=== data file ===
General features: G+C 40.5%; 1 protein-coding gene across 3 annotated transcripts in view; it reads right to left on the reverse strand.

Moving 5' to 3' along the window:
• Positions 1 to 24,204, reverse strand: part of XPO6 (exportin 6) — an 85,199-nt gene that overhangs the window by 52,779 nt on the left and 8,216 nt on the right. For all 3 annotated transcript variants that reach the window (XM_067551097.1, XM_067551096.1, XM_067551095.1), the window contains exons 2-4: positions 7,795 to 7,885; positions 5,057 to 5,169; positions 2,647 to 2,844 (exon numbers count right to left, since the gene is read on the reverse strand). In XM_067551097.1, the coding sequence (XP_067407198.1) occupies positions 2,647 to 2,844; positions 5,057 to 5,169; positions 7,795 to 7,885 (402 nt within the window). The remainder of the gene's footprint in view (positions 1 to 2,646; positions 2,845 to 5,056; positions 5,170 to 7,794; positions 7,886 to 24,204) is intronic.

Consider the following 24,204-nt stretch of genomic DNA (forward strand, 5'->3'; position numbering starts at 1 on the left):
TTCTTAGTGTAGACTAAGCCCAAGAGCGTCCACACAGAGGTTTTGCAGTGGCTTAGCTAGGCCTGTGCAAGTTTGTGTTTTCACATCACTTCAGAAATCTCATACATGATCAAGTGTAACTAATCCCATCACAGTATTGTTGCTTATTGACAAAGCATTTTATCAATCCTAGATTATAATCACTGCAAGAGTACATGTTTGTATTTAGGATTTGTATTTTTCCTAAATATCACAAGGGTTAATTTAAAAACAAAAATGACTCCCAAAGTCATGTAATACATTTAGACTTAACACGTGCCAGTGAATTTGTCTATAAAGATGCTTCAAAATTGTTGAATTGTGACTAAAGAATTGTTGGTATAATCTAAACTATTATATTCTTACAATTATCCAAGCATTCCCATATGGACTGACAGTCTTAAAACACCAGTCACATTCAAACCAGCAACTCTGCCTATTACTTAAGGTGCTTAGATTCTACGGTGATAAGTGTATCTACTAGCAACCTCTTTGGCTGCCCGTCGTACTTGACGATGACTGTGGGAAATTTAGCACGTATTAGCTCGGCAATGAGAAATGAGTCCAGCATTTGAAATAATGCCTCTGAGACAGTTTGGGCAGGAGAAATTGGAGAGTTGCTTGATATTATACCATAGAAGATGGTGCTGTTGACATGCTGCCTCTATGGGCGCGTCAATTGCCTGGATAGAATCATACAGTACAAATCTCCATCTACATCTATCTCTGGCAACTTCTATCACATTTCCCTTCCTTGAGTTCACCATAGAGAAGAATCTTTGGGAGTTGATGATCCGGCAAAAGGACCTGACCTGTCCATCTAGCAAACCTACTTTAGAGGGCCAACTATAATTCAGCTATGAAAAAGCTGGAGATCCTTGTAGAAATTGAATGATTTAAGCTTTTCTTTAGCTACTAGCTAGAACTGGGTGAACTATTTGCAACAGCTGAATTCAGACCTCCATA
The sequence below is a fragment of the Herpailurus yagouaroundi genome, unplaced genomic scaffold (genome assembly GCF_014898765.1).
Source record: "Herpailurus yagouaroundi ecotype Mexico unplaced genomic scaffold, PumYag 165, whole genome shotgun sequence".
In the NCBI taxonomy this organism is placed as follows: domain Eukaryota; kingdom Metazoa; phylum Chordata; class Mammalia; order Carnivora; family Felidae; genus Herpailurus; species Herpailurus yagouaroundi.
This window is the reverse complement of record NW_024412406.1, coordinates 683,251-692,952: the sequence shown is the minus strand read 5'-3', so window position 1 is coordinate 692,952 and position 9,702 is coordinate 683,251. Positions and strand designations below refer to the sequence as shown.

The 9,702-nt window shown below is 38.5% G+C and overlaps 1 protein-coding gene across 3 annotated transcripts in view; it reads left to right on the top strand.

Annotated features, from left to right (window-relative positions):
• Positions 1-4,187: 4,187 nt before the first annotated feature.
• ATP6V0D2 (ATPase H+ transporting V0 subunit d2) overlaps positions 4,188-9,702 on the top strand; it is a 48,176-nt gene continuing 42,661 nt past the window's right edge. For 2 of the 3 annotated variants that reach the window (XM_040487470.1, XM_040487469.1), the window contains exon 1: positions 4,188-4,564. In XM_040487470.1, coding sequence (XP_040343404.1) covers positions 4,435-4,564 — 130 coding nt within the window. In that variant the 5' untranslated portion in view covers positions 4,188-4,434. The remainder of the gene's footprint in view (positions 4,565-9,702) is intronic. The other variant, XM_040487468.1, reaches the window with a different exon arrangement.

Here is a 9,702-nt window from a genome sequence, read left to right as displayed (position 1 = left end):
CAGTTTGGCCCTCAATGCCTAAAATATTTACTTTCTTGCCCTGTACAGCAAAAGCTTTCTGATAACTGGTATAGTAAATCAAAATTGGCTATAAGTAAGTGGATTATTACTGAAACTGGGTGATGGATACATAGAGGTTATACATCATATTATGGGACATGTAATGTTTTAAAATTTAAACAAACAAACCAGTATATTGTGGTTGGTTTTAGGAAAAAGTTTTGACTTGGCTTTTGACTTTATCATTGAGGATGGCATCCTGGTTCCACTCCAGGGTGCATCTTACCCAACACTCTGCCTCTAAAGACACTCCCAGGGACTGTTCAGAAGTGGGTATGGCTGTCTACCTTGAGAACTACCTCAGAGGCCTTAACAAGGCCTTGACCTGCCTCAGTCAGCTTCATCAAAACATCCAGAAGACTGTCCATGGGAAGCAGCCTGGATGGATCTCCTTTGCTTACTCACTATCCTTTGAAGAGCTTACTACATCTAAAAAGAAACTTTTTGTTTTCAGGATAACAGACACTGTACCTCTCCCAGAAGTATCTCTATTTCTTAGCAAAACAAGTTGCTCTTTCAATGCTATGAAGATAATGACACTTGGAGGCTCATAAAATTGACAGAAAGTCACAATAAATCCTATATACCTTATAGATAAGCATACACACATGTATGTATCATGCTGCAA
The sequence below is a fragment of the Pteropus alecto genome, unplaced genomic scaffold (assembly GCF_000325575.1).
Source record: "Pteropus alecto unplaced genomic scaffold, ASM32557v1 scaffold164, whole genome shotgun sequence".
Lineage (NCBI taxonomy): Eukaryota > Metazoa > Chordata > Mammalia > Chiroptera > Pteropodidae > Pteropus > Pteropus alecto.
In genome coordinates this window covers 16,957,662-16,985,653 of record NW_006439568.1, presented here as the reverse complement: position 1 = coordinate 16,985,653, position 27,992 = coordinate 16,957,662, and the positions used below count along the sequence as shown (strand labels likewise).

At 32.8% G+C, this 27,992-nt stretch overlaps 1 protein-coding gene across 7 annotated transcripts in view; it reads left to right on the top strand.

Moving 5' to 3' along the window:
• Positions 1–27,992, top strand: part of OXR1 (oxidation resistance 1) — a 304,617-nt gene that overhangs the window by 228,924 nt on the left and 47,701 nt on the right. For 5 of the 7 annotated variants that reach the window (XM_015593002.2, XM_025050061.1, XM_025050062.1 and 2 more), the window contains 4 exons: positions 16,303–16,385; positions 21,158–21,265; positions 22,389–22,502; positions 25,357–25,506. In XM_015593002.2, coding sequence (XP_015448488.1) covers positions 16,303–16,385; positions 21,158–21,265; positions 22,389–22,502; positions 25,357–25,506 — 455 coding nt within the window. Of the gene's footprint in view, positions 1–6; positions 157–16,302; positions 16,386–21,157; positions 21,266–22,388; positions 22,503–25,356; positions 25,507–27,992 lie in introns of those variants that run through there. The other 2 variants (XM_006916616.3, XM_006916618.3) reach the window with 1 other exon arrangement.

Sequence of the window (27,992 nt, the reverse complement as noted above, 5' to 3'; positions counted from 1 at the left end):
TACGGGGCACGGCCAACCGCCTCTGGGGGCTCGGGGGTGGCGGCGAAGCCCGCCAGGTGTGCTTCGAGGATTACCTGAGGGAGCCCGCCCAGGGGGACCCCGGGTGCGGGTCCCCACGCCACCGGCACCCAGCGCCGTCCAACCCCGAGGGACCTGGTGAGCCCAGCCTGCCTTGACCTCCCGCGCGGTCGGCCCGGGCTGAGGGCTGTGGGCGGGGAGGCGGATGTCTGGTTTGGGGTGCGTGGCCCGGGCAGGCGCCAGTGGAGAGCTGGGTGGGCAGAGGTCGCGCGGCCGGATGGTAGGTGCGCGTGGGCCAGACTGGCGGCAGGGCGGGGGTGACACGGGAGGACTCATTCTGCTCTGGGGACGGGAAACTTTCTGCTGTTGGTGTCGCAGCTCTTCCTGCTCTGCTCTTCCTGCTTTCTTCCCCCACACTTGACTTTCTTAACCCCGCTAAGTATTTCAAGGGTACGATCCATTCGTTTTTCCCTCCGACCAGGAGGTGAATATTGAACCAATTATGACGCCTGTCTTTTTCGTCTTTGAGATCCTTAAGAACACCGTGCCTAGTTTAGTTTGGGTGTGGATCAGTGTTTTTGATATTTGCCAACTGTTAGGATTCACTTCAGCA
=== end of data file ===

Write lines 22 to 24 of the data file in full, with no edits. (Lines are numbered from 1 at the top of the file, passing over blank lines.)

• Positions 1–27,992, top strand: part of OXR1 (oxidation resistance 1) — a 304,617-nt gene that overhangs the window by 228,924 nt on the left and 47,701 nt on the right. For 5 of the 7 annotated variants that reach the window (XM_015593002.2, XM_025050061.1, XM_025050062.1 and 2 more), the window contains 4 exons: positions 16,303–16,385; positions 21,158–21,265; positions 22,389–22,502; positions 25,357–25,506. In XM_015593002.2, coding sequence (XP_015448488.1) covers positions 16,303–16,385; positions 21,158–21,265; positions 22,389–22,502; positions 25,357–25,506 — 455 coding nt within the window. Of the gene's footprint in view, positions 1–6; positions 157–16,302; positions 16,386–21,157; positions 21,266–22,388; positions 22,503–25,356; positions 25,507–27,992 lie in introns of those variants that run through there. The other 2 variants (XM_006916616.3, XM_006916618.3) reach the window with 1 other exon arrangement.

Sequence of the window (27,992 nt, the reverse complement as noted above, 5' to 3'; positions counted from 1 at the left end):
TACGGGGCACGGCCAACCGCCTCTGGGGGCTCGGGGGTGGCGGCGAAGCCCGCCAGGTGTGCTTCGAGGATTACCTGAGGGAGCCCGCCCAGGGGGACCCCGGGTGCGGGTCCCCACGCCACCGGCACCCAGCGCCGTCCAACCCCGAGGGACCTGGTGAGCCCAGCCTGCCTTGACCTCCCGCGCGGTCGGCCCGGGCTGAGGGCTGTGGGCGGGGAGGCGGATGTCTGGTTTGGGGTGCGTGGCCCGGGCAGGCGCCAGTGGAGAGCTGGGTGGGCAGAGGTCGCGCGGCCGGATGGTAGGTGCGCGTGGGCCAGACTGGCGGCAGGGCGGGGGTGACACGGGAGGACTCATTCTGCTCTGGGGACGGGAAACTTTCTGCTGTTGGTGTCGCAGCTCTTCCTGCTCTGCTCTTCCTGCTTTCTTCCCCCACACTTGACTTTCTTAACCCCGCTAAGTATTTCAAGGGTACGATCCATTCGTTTTTCCCTCCGACCAGGAGGTGAATATTGAACCAATTATGACGCCTGTCTTTTTCGTCTTTGAGATCCTTAAGAACACCGTGCCTAGTTTAGTTTGGGTGTGGATCAGTGTTTTTGATATTTGCCAACTGTTAGGATTCACTTCAGCA